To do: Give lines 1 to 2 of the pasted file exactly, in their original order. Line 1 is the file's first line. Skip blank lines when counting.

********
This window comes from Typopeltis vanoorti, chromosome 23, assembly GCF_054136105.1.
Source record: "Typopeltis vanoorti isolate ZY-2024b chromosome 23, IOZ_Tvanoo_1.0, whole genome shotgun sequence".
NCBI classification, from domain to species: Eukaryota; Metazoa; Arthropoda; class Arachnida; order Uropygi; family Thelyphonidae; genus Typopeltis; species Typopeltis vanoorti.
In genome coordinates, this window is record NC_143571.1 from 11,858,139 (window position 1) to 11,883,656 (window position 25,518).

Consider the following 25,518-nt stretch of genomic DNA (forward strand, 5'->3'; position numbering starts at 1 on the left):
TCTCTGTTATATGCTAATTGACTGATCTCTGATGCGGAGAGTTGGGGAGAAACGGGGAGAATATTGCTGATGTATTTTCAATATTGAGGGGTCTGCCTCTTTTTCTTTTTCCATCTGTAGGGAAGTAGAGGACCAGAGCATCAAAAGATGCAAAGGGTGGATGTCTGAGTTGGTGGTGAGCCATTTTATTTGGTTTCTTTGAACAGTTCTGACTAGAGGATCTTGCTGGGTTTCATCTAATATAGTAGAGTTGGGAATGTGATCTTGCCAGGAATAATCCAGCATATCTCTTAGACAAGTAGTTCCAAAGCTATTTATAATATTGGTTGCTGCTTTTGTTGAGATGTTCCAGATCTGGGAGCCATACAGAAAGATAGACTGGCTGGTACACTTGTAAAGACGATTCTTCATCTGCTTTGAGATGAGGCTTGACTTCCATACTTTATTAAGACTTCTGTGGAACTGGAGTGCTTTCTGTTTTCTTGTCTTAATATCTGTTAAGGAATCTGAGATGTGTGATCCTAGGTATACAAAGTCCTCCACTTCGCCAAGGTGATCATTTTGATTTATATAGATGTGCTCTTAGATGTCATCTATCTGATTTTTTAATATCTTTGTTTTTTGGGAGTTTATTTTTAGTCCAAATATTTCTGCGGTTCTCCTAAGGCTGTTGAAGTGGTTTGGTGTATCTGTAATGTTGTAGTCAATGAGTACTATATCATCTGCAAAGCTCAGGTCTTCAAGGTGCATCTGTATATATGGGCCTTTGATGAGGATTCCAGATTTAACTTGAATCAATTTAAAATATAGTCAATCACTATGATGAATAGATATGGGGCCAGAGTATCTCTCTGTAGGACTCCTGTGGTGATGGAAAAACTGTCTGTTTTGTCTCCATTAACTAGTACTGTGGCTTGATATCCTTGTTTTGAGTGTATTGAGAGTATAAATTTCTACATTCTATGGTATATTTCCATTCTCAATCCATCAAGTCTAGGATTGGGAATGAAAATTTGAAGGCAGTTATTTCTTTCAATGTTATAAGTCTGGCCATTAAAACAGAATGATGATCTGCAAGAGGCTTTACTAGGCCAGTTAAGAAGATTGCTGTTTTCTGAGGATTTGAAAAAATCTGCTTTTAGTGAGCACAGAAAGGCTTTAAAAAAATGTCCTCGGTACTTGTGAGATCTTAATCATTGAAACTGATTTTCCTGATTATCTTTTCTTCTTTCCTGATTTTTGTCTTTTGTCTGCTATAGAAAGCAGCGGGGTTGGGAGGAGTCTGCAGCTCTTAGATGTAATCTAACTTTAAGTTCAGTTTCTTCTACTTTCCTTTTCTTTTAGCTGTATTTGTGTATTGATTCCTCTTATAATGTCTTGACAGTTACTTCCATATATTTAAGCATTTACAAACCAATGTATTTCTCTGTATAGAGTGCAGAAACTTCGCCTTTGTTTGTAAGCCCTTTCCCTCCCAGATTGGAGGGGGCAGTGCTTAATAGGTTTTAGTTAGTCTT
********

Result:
This window comes from Typopeltis vanoorti, chromosome 23, assembly GCF_054136105.1.
Source record: "Typopeltis vanoorti isolate ZY-2024b chromosome 23, IOZ_Tvanoo_1.0, whole genome shotgun sequence".